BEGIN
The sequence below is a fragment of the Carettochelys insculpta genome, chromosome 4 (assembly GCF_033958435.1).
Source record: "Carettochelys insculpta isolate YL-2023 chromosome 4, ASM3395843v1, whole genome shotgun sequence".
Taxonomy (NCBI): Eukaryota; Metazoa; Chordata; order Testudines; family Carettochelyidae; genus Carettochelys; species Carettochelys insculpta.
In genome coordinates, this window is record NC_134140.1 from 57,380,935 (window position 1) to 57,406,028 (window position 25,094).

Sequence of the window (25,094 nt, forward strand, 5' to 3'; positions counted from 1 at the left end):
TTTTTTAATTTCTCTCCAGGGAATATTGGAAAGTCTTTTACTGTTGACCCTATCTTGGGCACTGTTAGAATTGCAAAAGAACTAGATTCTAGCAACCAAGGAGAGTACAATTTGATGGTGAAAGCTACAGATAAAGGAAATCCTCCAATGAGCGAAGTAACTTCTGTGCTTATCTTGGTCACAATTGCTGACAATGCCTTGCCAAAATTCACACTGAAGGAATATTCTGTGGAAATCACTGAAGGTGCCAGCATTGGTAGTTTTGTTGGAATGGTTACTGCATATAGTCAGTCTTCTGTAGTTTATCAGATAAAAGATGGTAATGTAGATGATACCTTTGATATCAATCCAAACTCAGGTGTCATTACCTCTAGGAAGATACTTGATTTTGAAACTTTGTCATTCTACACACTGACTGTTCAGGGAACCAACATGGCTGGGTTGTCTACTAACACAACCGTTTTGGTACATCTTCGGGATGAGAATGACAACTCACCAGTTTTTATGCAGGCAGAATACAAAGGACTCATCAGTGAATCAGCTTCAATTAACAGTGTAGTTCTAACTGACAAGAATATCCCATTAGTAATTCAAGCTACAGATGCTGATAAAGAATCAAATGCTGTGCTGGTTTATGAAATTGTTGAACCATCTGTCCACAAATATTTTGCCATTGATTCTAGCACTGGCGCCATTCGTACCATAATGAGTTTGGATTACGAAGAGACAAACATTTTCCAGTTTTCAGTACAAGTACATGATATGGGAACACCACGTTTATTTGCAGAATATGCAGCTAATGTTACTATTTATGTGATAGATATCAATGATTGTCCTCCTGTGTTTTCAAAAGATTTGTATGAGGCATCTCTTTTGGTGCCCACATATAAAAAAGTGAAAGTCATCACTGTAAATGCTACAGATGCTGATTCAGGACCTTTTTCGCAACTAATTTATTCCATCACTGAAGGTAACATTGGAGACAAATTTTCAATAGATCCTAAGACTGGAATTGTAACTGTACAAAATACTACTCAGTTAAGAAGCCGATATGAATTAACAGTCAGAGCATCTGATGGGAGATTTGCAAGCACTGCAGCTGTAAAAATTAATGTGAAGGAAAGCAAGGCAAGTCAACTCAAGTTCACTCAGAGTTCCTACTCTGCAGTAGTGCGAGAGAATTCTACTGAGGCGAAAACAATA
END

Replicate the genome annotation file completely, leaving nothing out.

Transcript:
The sequence below is a fragment of the Carettochelys insculpta genome, chromosome 4 (assembly GCF_033958435.1).
Source record: "Carettochelys insculpta isolate YL-2023 chromosome 4, ASM3395843v1, whole genome shotgun sequence".
Taxonomy (NCBI): Eukaryota; Metazoa; Chordata; order Testudines; family Carettochelyidae; genus Carettochelys; species Carettochelys insculpta.
In genome coordinates, this window is record NC_134140.1 from 57,380,935 (window position 1) to 57,406,028 (window position 25,094).

Sequence of the window (25,094 nt, forward strand, 5' to 3'; positions counted from 1 at the left end):
TTTTTTAATTTCTCTCCAGGGAATATTGGAAAGTCTTTTACTGTTGACCCTATCTTGGGCACTGTTAGAATTGCAAAAGAACTAGATTCTAGCAACCAAGGAGAGTACAATTTGATGGTGAAAGCTACAGATAAAGGAAATCCTCCAATGAGCGAAGTAACTTCTGTGCTTATCTTGGTCACAATTGCTGACAATGCCTTGCCAAAATTCACACTGAAGGAATATTCTGTGGAAATCACTGAAGGTGCCAGCATTGGTAGTTTTGTTGGAATGGTTACTGCATATAGTCAGTCTTCTGTAGTTTATCAGATAAAAGATGGTAATGTAGATGATACCTTTGATATCAATCCAAACTCAGGTGTCATTACCTCTAGGAAGATACTTGATTTTGAAACTTTGTCATTCTACACACTGACTGTTCAGGGAACCAACATGGCTGGGTTGTCTACTAACACAACCGTTTTGGTACATCTTCGGGATGAGAATGACAACTCACCAGTTTTTATGCAGGCAGAATACAAAGGACTCATCAGTGAATCAGCTTCAATTAACAGTGTAGTTCTAACTGACAAGAATATCCCATTAGTAATTCAAGCTACAGATGCTGATAAAGAATCAAATGCTGTGCTGGTTTATGAAATTGTTGAACCATCTGTCCACAAATATTTTGCCATTGATTCTAGCACTGGCGCCATTCGTACCATAATGAGTTTGGATTACGAAGAGACAAACATTTTCCAGTTTTCAGTACAAGTACATGATATGGGAACACCACGTTTATTTGCAGAATATGCAGCTAATGTTACTATTTATGTGATAGATATCAATGATTGTCCTCCTGTGTTTTCAAAAGATTTGTATGAGGCATCTCTTTTGGTGCCCACATATAAAAAAGTGAAAGTCATCACTGTAAATGCTACAGATGCTGATTCAGGACCTTTTTCGCAACTAATTTATTCCATCACTGAAGGTAACATTGGAGACAAATTTTCAATAGATCCTAAGACTGGAATTGTAACTGTACAAAATACTACTCAGTTAAGAAGCCGATATGAATTAACAGTCAGAGCATCTGATGGGAGATTTGCAAGCACTGCAGCTGTAAAAATTAATGTGAAGGAAAGCAAGGCAAGTCAACTCAAGTTCACTCAGAGTTCCTACTCTGCAGTAGTGCGAGAGAATTCTACTGAGGCGAAAACAATA